Happiness and misery arise due to contact of the self, sense organs, mind, and the sense objects, but when the mind is steadily concentrated to the self, both cease to exist due to noninitiation and a supernatural power comes forth in the person. This state is known as yoga. Charaka explains that all sensations cease to exist in the state of yoga(union with self) and Mokṣha (emancipation). In moksha, the cessation is complete while yoga leads to that.



Mokṣha is possible by the absence of rajas and tamas, destruction of the potent past deeds, and detachment from all the sources of conjunction (Charaka Samhita, Shareera Sthana, Adhyaya 1/142, 2009). Charaka Sam᷂hiᾱ is the only Āyurveda text where we get the explanations of ways for attaining Mokṣha. The quality of life explained in Charaka Sam᷂hiᾱ for Mokṣha is summarized in [Table 1].
Table 1: Quality of life for spiritual health as per Charaka Sam᷂hiᾱ

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In order to assess the spiritual dimension of quality of life, the WHO developed the WHOQOL-SRPB to examine the quality of life aspects related to spirituality, religiousness, and personal beliefs (the WHOQOL Group, 1998), which include the aspects of spirituality developed by Charaka Sam᷂hiᾱ.


  Discussion Top


Science tells us that human is nothing but brain, nothing but this body, but is there anything deeper? That is the most crucial question that is being researched and debated. All the medical education is started with a dead body where we study human as an object. The nerves we can see but the action of the nerves the energy arising through the nerve are not perceived. We wont understand how the brain handles, organizes and perceives the world.

There is something nonphysical in us. We do not use the word physical to describe it, but the word mind comes into play: that the mind is not just the brain; mind is that which stimulates the brain. Vedanta says that man is essentially divine; he has spiritual dimension over and above his physical and psychic dimension. This is a profound truth expounded in the Upaniṣhads and Āyurveda through another type of investigation directly into the mind, directly into inner self, i.e., purus᷂ha. Charaka Sam᷂hiᾱ is the only Sam᷂hiᾱ where spiritual dimension of human and spiritual health have been widely described, that is why Charaka Sam᷂hiᾱ Sarḭra sthᾱna starts with the different dimensions of purus᷂ha and ends with the Mokṣha.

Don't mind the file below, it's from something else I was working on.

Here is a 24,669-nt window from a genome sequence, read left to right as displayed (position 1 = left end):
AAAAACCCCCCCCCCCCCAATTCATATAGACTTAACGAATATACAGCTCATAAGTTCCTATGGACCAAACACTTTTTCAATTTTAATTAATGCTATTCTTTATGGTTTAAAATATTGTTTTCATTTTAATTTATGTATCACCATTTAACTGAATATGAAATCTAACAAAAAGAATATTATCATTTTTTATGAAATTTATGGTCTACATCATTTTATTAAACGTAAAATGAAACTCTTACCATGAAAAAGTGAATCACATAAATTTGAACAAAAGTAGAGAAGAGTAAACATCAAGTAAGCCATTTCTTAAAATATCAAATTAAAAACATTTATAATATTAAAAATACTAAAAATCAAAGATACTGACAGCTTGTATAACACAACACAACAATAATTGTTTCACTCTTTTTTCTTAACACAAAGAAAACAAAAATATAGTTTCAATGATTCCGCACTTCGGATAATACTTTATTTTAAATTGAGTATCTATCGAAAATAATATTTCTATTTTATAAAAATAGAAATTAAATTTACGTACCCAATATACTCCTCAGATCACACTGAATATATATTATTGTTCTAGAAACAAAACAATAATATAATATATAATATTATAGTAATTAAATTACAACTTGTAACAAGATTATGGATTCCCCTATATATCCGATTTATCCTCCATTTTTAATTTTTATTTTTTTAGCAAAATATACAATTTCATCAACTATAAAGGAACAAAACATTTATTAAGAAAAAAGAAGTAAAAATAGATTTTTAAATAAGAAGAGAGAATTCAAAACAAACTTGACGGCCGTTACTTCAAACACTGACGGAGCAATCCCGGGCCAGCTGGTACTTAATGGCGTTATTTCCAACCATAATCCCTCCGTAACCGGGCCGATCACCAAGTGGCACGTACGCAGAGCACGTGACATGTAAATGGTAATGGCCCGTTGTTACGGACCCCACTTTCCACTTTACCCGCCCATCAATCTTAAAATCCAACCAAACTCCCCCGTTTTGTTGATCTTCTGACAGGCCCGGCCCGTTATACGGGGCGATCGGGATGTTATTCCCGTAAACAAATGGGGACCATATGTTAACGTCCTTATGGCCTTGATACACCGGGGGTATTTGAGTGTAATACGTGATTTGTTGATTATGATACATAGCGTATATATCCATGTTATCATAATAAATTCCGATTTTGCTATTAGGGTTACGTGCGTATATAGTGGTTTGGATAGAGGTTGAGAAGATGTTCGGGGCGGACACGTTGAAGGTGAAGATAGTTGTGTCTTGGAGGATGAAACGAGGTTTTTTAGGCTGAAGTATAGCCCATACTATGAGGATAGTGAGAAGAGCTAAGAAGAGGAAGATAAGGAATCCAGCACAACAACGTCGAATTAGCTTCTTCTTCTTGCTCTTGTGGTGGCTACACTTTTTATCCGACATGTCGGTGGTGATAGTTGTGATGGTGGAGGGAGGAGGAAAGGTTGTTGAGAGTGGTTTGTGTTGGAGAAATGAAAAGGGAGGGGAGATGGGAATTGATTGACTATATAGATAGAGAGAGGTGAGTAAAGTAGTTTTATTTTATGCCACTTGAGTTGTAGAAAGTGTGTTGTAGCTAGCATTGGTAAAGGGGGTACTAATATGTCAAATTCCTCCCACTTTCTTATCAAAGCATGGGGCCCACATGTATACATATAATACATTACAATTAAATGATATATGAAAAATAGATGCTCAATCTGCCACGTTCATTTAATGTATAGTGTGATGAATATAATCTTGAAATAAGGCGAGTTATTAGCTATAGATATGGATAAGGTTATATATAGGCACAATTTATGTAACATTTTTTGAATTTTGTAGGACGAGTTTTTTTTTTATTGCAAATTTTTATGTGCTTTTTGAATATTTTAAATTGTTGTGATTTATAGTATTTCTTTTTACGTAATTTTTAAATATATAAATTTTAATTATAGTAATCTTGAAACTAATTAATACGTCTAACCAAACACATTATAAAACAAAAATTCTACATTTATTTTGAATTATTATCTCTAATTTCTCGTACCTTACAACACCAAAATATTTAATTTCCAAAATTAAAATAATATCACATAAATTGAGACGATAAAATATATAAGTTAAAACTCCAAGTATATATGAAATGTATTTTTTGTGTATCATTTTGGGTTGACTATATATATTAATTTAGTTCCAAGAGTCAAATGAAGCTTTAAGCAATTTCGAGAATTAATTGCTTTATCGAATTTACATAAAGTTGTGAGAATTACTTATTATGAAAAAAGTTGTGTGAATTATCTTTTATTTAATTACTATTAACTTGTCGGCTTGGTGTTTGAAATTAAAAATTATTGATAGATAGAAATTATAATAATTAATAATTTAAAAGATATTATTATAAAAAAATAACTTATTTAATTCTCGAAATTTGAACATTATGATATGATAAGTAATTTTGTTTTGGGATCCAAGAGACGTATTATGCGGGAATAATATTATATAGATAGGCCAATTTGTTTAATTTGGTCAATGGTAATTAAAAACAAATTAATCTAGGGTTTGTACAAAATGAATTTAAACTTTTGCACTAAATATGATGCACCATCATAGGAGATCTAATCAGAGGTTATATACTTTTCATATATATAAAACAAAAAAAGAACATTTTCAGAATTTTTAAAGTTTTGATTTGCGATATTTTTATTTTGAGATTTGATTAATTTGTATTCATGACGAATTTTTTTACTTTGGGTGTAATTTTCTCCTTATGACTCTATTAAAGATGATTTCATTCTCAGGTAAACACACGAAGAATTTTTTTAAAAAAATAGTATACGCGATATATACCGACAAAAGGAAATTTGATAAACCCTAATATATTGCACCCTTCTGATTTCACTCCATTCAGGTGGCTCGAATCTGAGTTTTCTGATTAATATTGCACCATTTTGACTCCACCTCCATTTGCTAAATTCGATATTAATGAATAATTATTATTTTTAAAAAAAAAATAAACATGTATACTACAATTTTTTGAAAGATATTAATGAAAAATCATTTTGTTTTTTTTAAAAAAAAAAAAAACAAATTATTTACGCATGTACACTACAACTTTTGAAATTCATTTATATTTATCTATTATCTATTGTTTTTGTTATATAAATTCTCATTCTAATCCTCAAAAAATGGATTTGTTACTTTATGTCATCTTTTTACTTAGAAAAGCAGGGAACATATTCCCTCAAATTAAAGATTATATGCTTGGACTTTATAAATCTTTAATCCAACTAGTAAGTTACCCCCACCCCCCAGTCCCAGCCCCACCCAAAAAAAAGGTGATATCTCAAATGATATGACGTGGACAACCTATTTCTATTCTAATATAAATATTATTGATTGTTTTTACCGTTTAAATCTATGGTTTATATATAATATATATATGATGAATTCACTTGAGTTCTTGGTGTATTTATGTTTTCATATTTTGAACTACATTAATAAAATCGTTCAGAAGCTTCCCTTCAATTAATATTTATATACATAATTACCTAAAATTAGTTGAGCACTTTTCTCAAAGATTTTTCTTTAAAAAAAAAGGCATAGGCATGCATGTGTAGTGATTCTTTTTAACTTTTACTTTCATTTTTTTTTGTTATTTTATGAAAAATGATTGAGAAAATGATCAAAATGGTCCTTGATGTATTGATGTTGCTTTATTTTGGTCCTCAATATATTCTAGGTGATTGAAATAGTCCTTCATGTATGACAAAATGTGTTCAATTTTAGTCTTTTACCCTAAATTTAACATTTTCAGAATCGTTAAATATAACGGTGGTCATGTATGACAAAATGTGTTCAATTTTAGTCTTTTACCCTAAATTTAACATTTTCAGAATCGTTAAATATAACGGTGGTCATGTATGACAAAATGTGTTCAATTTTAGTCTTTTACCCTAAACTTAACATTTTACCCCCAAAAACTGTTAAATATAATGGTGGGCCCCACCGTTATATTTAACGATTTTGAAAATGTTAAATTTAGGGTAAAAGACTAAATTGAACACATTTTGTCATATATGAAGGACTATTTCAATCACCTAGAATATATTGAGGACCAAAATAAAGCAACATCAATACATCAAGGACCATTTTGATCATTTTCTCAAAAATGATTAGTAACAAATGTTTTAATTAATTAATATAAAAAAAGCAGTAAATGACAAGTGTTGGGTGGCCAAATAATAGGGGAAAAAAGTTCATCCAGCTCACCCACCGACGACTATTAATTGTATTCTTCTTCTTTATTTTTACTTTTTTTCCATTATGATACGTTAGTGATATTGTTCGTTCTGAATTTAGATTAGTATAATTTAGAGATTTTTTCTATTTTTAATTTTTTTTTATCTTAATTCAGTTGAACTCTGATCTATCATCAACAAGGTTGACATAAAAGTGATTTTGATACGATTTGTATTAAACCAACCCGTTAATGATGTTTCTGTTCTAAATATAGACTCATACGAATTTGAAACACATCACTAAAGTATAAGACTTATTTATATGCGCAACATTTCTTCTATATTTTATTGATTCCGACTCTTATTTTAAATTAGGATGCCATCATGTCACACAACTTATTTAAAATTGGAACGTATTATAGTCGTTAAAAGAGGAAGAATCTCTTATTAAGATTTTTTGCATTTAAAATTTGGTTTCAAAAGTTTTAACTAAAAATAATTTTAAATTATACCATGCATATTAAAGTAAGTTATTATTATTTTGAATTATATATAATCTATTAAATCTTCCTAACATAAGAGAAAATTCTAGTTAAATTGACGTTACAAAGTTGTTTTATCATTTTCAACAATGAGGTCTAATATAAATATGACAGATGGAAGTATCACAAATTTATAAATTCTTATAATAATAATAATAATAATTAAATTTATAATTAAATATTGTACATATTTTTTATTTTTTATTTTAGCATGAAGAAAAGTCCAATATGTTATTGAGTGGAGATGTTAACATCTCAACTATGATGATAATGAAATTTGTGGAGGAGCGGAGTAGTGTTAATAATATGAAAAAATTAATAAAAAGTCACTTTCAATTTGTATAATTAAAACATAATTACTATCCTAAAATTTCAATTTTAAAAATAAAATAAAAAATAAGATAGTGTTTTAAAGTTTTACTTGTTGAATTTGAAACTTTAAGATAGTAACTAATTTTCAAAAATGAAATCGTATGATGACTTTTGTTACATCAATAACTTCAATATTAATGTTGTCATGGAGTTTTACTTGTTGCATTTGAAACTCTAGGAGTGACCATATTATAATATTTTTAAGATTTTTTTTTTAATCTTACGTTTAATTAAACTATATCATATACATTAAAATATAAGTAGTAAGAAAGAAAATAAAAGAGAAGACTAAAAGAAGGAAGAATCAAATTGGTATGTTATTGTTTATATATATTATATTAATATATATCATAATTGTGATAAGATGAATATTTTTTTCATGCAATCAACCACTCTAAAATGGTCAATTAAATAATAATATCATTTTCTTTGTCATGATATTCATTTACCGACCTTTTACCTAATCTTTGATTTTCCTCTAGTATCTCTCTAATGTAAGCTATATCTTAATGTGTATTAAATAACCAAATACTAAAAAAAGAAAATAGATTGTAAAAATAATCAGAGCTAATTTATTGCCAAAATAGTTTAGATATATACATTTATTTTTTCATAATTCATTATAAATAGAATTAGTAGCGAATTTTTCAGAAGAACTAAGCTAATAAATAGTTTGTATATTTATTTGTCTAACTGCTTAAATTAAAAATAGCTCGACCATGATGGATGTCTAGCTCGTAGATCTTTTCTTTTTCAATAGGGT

Conclusion Top


Knowing the inner self itself is the spiritual aspect; how to know this self is by yogaand by yoga there will be Mokṣha. The qualities of life explained in Charaka Sam᷂hiᾱ are to be followed to attain Mokṣha. Concepts explained in Charaka Sam᷂hiᾱ Sarḭra sthᾱna are more pointing toward Dharma and Mokṣha. To understand these concepts of Dharma and Mokṣha, an Upaniṣhad approach is need for the day in Āyurveda academics as well as in clinical practice.

Financial support and sponsorship

Nil.

Conflicts of interest

There are no conflicts of interest.



 
  References Top

1.
Chakrapanidutta, Commentator. (1990). Charaka Samhita, Sharira Sthana, Katidapurushiya Adyaya 1/16. (2nd ed., p. 225). Varanasi: Chaukhamba Sanskrit Sansthan.  Back to cited text no. 1
    
2.
Gambhirananda, S. (2008). Katha Upanishad, 2/3/10, with Commentary of Sankaracharya, Advaita Ashrama.  Back to cited text no. 2
    
3.
Gambhirananda, S. (2008). Katha Upanishad, with Commentary of Sankaracharya. page (p. 72-73). Advaita Ashrama.  Back to cited text no. 3
    
4.
Lokeshwarananda, S. (2011). Isha Upanishad. (p. 13). Kolkata: Ramakrishna Mission Institute of Culture.  Back to cited text no. 4
    
5.
Lokeshwarananda, S. (2014). Shvetashvatara Upanishad, with Sankaracharya Commentary. (p. 135). Kolkata: Ramakrishna Mission Institute of Culture.  Back to cited text no. 5
    
6.
Suman, L, N. (2015). Spiritual practices for emotional healing: Implications for training trauma therapists. Psychology and Behavioral Science International Journal 1 (1), 555551. [Doi: 10.19080/PBSIJ.2015.01.555551].  Back to cited text no. 6
    
7.
The WHOQOL Group. (1998). The World Health Organization quality of life assessment (WHOQOL): Development and general psychometric properties. Social Science & Medicine 46 (12), 1569-1585. [https://doi.org/10.1016/S0277-9536(98)00009-4].  Back to cited text no. 7
    
8.
Trikamji Acharya, V. J., editor. (2009). Agnivesha, Charaka, Dridhabala, Charaka Samhita, Shareera Sthana, Adhyaya 5/20. Varanasi: Chaukhamba Sanskrit Sansthan.  Back to cited text no. 8
    
9.
Trikamji Acharya, V. J., editor. (2009). Agnivesha, Charaka, Dridhabala, Charaka Samhita, Shareera Sthana, Adhyaya 1/142. Varanasi: Chaukhamba Sanskrit Sansthan.  Back to cited text no. 9